Jonestown: The Life and Death of
The legacy of Jim Jones is
so horrific that the world has had to look at it sideways just to digest and
deal with it. In the nearly thirty years
since the tragic mass suicides of Jonestown, Guyana, the occurrence has
almost become trivialized. Maybe as a way to deal with the horror of
what happened, the legacy of Jim Jones has become the creation of a cliché
(when someone follows something blindly, they are said to be "drinking the
cool-aid") and a joke rock band name (merged with the late Rolling Stones
guitarist to come up with Brian Jonestown Massacre.)
909 people were killed on
that 1978 day in the cult, including US Congressman Leo Ryan, who was just a
good public servant doing his job when he unwittingly set the wheels of
death in motion. To this day it is the largest mass-suicide/murder on
record and yet such a staggering occurrence has not been captured much on
film. There are very few documentaries which have looked at the
tragedy and one respected TV movie with actor Powers Boothe giving an Emmy
award winning portrayal of cult leader Jim Jones.
So it's good that
documentary filmmaker Stanley Nelson (The Murder of Emmitt Till, A Place
of Our Own) has finally taken a close, measured look at the events of
that horrific day, as well as the life of the movement and the charismatic
madman who birthed it. Able to have access to recently declassified
government information on the Temple, as well as surviving members who have
moved on just enough that they can finally revisit their memories, this is
as full a story of what happened we are likely to get.
The film starts off with a
very cogent point. No one sets out to join a cult. Nelson is
very even-handed about the People's Temple, showing the ugliness behind the
facade, but also showing the beautiful potential which was squandered.
In all fairness, these early scenes of the People's Temple are rather
seductive. They show the church as an almost old school southern
revival meeting, complete with ecstatic singing, a melting-pot mentality,
entertainment and rapture. You can see how people were drawn in.
They really were looking
for "heaven on earth" as so many members stated, and for a short time it
seemed that they were able to overcome human divides like class, ethnicity
and skin color. Nelson does not judge or disagree with these beliefs,
although from the beginning the glint of evil as epitomized by the
charismatic leader who was stalked by deeper and more hideous demons than
anyone ever imagined.
Jones was a young, poor
outcast in Indiana who found that he fit in more with the black children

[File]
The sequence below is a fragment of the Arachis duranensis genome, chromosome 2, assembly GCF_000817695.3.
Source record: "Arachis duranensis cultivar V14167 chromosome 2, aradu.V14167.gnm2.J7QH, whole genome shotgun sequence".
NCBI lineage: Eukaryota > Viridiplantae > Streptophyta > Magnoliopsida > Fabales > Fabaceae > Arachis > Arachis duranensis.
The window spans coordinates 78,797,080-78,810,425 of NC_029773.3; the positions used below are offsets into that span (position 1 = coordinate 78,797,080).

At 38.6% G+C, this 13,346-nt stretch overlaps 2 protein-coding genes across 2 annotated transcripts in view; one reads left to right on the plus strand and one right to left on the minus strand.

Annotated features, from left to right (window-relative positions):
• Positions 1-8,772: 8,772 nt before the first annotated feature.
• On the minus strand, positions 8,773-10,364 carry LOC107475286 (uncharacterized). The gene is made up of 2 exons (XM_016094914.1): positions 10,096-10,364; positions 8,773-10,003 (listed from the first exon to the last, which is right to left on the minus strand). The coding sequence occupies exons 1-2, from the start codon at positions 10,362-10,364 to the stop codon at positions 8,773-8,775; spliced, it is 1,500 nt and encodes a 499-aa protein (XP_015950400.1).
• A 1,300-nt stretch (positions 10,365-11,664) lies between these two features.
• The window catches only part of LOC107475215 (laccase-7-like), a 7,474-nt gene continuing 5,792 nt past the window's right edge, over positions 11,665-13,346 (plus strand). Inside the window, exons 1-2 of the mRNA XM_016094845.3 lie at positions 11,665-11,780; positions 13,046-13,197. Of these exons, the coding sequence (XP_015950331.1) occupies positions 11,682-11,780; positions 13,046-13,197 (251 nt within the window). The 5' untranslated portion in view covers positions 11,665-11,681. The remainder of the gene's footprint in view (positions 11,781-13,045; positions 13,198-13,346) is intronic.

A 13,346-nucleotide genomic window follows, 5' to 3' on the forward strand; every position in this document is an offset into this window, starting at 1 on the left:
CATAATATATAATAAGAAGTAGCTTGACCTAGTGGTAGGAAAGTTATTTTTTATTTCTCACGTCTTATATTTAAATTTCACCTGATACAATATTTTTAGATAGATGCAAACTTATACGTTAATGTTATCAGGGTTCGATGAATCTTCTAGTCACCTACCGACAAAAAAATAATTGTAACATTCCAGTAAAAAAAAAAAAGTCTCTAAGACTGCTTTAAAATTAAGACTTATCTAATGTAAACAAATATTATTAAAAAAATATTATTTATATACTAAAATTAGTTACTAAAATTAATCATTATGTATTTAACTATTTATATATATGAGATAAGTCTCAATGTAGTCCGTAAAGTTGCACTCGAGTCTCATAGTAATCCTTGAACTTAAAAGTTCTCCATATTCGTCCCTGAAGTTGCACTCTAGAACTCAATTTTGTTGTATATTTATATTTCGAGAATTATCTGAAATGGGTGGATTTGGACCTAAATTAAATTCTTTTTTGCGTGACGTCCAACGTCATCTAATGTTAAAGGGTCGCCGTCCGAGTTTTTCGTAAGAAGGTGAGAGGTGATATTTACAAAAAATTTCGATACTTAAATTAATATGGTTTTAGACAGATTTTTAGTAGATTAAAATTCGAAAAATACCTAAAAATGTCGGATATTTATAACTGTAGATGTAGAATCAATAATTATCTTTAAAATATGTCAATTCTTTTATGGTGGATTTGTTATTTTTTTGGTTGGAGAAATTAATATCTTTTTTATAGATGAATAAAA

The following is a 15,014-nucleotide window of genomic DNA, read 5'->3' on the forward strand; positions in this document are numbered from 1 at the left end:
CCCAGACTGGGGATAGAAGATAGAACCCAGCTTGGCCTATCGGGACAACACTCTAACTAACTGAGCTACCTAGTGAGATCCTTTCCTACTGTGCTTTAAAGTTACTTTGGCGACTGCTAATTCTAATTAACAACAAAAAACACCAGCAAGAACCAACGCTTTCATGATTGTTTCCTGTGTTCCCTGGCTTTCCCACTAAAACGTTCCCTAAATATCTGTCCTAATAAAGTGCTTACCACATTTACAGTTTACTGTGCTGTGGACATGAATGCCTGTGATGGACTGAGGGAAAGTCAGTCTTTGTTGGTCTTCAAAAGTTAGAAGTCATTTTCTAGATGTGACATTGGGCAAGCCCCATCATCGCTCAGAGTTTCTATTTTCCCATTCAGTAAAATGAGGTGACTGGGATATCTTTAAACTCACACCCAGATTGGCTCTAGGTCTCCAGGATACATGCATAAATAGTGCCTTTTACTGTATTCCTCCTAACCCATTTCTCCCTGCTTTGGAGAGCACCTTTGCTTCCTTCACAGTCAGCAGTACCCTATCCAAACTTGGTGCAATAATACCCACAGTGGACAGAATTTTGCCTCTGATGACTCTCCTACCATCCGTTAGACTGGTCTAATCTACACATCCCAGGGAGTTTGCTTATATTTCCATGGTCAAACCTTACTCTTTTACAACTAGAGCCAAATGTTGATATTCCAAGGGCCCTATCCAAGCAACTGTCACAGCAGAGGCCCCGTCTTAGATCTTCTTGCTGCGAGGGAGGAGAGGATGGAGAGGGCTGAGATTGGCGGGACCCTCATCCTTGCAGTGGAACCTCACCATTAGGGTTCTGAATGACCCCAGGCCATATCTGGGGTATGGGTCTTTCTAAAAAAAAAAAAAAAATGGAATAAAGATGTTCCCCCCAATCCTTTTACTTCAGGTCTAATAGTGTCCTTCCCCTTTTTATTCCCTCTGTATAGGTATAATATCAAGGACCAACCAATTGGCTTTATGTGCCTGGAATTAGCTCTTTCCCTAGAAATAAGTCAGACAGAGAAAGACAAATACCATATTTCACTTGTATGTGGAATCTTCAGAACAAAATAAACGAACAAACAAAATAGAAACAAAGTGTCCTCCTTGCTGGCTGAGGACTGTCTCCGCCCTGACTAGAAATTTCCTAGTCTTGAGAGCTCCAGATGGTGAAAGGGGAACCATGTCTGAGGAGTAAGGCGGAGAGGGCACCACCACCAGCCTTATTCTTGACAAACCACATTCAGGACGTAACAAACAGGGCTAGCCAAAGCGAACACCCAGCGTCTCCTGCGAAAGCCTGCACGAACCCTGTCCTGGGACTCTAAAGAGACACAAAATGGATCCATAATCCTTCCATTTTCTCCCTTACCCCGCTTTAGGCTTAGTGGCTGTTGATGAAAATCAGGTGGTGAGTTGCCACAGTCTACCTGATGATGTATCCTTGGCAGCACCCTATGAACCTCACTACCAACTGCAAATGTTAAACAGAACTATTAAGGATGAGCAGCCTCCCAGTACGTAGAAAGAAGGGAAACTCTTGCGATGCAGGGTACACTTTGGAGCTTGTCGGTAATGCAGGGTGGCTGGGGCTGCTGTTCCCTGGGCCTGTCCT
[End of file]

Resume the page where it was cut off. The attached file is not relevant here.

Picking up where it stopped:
than the white. He was fascinated by their old-time religion revivals
and embraced them. However, even as a child he came at it from a
perverted angle, as shown by a recollection of how as a young boy Jones
murdered a house cat just so he could preside over its funeral.
However with his
Elvis-slick looks, his fast talking God-salesman patter and his
inscrutability (he was almost never seen without his sunglasses) Jones
quickly built a huge congregation. Jones chose a small town in
northern California (which was featured in a magazine article as one of the
nine best places in the US to get lost from the rest of the world) to start
his own Utopia, eventually becoming powerful enough to have a political
office in the San Francisco Department of Housing.
However, slowly, but
suddenly, the recollections turn to show that drugs, violence, sexual
humiliation, lack of sleep and brainwashing. People's Temple had
already started working on a new Eden in the South American country of
Guyana when Jones was alerted of the inevitable publication of a magazine
article exposing the Temple's dirty secrets. Literally overnight,
Jones moved the entire settlement down to Jonestown.
Down there, instead of the
peace they looked for, a siege mentality took over. Friends, family,
wives, children -- all turned in each other. The idea of leaving could
be met with humiliation or even death. Jones' sermons were aired
constantly, 24 hours a day, every day. Jones became more incoherent,
more drunk and anesthesized and more and more unhinged as the people
careened out of control towards their sad date with destiny.
Jonestown: The Life and
Death of People's Temple is not an easy film to watch, particularly the
audio and video footage of the final day. It is, however, an important
piece of documentary filmmaking and a strong reminder of an unthinkable
horror that could very well happen again if the rest of the world looks
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Posted: October 19, 2006.